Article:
Graduation Year

2021

Graduation Month

May

Document Type

Thesis

Degree Name

Bachelor of Arts

School or Department

English

Major

English – Literature

Faculty Mentor

Robert Baker

Faculty Mentor Department

English

Keywords

contemporary romance, intersectional feminism, diverse perspectives

Subject Categories

English Language and Literature

Abstract

The lack of intersectional feminism and diverse perspectives has long been a critique of the literary canon. While the Academy has shifted toward a more progressive course of literary study in recent decades, there are still some genres that are treated as undeserving of scholarly analysis in spite of their unique and diverse perspectives. The contemporary romance genre embodies the very intersectional feminism that the traditional literary canon lacks, yet it is still treated as unworthy of consideration. Contemporary romance novels such as The Kiss Quotient by Helen Hoang, Take a Hint, Dani Brown by Talia Hibbert and The Bromance Book Club by Lyssa Kay Adams all incorporate diverse perspectives and epitomize intersectional feminism. These novels explore sexual identity, race, disabilities, autism and a plethora of other perspectives that are severely underrepresented in both general media and academic literature. Despite the shift in canon in recent decades, there is still a sense of intellectual gatekeeping that designates the romance genre as inferior despite the many ways it realizes intersectionality. In this paper I will explore the reasons why traditional academia fails to consider contemporary romance as a valid study of intersectional feminism and diverse perspectives. Through research on the evolution of the contemporary romance genre and landmark intersectional feminist texts I am exploring the merits of studying contemporary romance as a source of intersectionality and diverse perspectives in literature. In addition to the novels mentioned, I will focus my research on texts such as Jane Austen’s Pride and Prejudice, Virginia Woolf’s A Room of One’s Own as well as essays from intersectional feminist writers such as Audre Lorde and Adrienne Rich. This research illuminates the need for traditional academia to consider contemporary romance as a valid format to explore and realize the intersectional and feminist perspectives that are currently underrepresented in the Academy.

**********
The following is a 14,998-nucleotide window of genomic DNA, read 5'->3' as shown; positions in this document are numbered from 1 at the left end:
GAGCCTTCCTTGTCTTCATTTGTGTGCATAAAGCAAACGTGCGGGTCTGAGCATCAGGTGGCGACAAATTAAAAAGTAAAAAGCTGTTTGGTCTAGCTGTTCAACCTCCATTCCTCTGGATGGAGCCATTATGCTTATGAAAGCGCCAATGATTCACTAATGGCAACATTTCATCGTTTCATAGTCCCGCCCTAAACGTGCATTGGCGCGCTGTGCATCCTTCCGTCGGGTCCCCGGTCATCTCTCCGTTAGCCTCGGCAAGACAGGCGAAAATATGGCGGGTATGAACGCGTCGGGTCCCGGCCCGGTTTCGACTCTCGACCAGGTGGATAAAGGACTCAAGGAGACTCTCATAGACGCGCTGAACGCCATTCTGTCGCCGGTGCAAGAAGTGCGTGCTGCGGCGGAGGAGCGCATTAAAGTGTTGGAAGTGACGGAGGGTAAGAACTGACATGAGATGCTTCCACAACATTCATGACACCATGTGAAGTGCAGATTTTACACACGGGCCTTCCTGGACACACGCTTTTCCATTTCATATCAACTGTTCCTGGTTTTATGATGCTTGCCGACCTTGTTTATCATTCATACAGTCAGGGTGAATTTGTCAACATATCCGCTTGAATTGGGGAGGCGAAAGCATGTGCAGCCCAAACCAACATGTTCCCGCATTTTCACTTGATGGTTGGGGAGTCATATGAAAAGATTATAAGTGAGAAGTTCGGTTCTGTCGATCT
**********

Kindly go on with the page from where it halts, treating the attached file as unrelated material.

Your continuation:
Honors College Research Project

Yes

GLI Capstone Project

no

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© Copyright 2021 Abigail L. Nordstrom